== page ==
At £1,250bn, the value of the flats and houses owned by almost two million small-time landlords is catching up on the £1.6 trillion total amassed in workers' pension schemes

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http://www.telegraph.co.uk/finance/personalfinance/investing/buy-to-let/10864340/1250bn-and-rising-how-buy-to-let-isovertaking-pensions.html

I think we all may be underestimating the legs BTL has got at the moment and just how far it could go. Maybe I ma succumbing to the endless positive BTL propaganda in the media, but it really does look there is huge scope for BTL to keep growing and displacing FTB and second steppers and remember the bigger it gets it becomes accepted that it is TBTF.

At £1,250bn, the value of the flats and houses owned by almost two million small-time landlords is catching up on the £1.6 trillion total amassed in workers' pension schemes

My contact in law who acts for landlords (and lenders) makes me relaxed. Some cases where landlords often get into deep problems, in the here and now.

In 2009, one couple borrowed from all their family, and totally over-extended with 5 or 6 BTLs, taking their family's savings down with them.

Just the other day there was an anecdote of an investor recently putting down all his inheritance/savings int a BTL, on a place rented out where he (the landlord) needs to add £250/£400pm out of his own money to meet the commercial mortgage repayments. All for capital gain/forever HPI, lol.

It's a property-wonderland.

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http://www.telegraph.co.uk/finance/personalfinance/investing/buy-to-let/10864340/1250bn-and-rising-how-buy-to-let-isovertaking-pensions.html

I think we all may be underestimating the legs BTL has got at the moment and just how far it could go. Maybe I ma succumbing to the endless positive BTL propaganda in the media, but it really does look there is huge scope for BTL to keep growing and displacing FTB and second steppers and remember the bigger it gets it becomes accepted that it is TBTF.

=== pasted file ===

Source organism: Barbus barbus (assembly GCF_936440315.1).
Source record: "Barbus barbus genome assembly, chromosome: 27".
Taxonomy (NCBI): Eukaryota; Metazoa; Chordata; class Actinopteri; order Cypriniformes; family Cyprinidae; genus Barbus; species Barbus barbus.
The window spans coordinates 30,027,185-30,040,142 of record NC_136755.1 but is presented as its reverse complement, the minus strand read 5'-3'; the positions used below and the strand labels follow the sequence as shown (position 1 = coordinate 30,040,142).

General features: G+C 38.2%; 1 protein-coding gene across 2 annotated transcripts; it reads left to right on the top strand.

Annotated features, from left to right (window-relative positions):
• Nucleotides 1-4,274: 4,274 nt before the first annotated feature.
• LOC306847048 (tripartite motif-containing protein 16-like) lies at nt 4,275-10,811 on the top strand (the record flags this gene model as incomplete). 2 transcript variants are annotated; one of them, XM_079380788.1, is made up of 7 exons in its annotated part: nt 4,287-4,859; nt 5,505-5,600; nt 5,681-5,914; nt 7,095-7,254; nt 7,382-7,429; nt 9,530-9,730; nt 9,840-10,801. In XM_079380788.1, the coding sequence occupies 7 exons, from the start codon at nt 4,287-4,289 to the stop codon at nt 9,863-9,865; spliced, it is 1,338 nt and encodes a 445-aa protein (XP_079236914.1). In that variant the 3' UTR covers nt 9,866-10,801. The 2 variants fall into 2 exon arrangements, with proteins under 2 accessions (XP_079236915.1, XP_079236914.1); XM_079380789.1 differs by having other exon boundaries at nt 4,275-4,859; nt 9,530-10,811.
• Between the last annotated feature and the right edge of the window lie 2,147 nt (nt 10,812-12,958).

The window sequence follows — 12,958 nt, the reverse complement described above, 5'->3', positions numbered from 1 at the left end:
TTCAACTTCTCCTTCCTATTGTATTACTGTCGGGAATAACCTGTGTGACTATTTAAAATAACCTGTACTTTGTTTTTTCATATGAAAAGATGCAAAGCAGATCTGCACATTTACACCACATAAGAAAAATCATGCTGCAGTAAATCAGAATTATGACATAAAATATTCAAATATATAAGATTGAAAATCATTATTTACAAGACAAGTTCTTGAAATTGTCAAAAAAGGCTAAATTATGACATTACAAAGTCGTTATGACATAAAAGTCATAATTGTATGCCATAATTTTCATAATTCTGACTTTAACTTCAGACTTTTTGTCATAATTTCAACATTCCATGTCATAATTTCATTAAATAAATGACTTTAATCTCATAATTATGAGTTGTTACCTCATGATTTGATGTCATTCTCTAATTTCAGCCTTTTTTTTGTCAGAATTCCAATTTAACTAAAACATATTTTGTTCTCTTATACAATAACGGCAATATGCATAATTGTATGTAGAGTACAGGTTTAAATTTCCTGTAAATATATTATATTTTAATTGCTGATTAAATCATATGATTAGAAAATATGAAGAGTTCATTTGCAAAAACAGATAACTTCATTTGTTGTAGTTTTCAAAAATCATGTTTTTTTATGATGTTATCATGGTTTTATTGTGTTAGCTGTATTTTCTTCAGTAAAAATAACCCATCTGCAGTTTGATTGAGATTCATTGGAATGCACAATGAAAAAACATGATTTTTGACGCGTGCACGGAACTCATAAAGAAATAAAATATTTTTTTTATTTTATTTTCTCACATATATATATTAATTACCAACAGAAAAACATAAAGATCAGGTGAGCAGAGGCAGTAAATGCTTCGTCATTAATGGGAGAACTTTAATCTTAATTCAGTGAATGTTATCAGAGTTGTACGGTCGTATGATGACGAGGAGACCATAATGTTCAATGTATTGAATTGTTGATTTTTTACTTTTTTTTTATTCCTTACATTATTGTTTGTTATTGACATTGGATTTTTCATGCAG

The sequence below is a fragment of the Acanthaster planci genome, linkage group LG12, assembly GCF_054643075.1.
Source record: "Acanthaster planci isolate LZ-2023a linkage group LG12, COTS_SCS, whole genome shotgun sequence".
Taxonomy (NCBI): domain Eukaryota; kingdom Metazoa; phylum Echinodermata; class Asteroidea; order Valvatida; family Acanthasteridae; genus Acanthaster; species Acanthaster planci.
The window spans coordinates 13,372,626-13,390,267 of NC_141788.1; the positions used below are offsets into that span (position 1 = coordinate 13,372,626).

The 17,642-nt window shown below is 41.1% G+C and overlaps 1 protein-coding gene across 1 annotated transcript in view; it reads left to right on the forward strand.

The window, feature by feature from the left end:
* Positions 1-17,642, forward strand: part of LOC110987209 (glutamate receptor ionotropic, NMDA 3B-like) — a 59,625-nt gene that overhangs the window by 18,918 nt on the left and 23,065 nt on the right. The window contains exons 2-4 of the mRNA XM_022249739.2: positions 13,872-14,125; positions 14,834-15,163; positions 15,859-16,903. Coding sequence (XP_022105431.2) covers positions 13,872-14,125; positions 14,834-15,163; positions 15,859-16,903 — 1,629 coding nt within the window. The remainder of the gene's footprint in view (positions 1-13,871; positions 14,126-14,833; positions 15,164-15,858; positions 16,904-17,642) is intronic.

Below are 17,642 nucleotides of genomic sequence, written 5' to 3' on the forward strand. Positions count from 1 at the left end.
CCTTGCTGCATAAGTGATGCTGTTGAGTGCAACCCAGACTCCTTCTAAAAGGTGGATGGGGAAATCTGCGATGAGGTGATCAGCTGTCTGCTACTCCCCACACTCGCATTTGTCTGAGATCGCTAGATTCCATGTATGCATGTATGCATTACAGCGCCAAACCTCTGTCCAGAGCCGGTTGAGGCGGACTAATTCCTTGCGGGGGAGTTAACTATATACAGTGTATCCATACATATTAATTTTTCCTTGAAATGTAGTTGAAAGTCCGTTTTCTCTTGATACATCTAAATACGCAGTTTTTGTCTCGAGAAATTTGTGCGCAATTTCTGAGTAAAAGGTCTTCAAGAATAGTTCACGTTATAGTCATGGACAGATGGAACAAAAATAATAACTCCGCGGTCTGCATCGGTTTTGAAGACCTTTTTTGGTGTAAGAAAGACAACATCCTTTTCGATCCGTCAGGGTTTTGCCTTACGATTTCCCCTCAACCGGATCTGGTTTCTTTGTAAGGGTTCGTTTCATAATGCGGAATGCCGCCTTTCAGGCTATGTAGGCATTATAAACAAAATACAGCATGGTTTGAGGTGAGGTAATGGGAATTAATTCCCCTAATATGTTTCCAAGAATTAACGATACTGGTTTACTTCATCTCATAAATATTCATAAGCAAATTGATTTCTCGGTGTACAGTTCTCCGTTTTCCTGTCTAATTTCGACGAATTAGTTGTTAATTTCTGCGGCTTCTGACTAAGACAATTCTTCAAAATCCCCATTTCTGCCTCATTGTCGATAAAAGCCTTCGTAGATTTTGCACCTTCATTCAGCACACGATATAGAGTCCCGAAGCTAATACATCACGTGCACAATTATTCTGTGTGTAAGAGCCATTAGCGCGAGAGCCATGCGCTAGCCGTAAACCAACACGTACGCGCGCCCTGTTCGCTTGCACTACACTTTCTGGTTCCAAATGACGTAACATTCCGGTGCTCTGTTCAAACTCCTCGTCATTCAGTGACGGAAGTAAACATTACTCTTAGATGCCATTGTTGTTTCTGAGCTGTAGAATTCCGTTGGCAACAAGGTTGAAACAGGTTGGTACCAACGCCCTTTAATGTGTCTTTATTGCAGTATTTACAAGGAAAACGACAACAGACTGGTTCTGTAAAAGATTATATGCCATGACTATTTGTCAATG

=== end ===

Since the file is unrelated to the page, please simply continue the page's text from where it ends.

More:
At £1,250bn, the value of the flats and houses owned by almost two million small-time landlords is catching up on the £1.6 trillion total amassed in workers' pension schemes

The word putative is missing between 'the' and 'value'.

Leveraged BTL boils down to a wager that the younger generation under 30, already saddled with significant and inescapble debts from higher education, have the earnings potential to repay the landlord's loans. Either that or the state will continue to happily pay housing benefit to a level that matches, or exceeds, their mortgage repayments.

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A few points.

The boss of Boot's isthe CEO. The woman sounds like some middle-manager who's been laid off after Boots were took overby private equity. A quick google of her name shows that this is a large, coordinated press release.

HMOs are a very different beast from your normal rentals.

I can understand a group of people clubbing together and getting a big, central house. It makes sense. I did it for 10 years after university. A HMO near where you work means you'll save on commuting cost. I moved North to South so comuuting was not an option for me but one of the people I shared with lived about 100-odd miles away and just stayed Tues to Thurs. The place gave him a room, a shower a kitchen and was much cheaper and less hassle than a B+B (which are wierd, intrusive and expensive).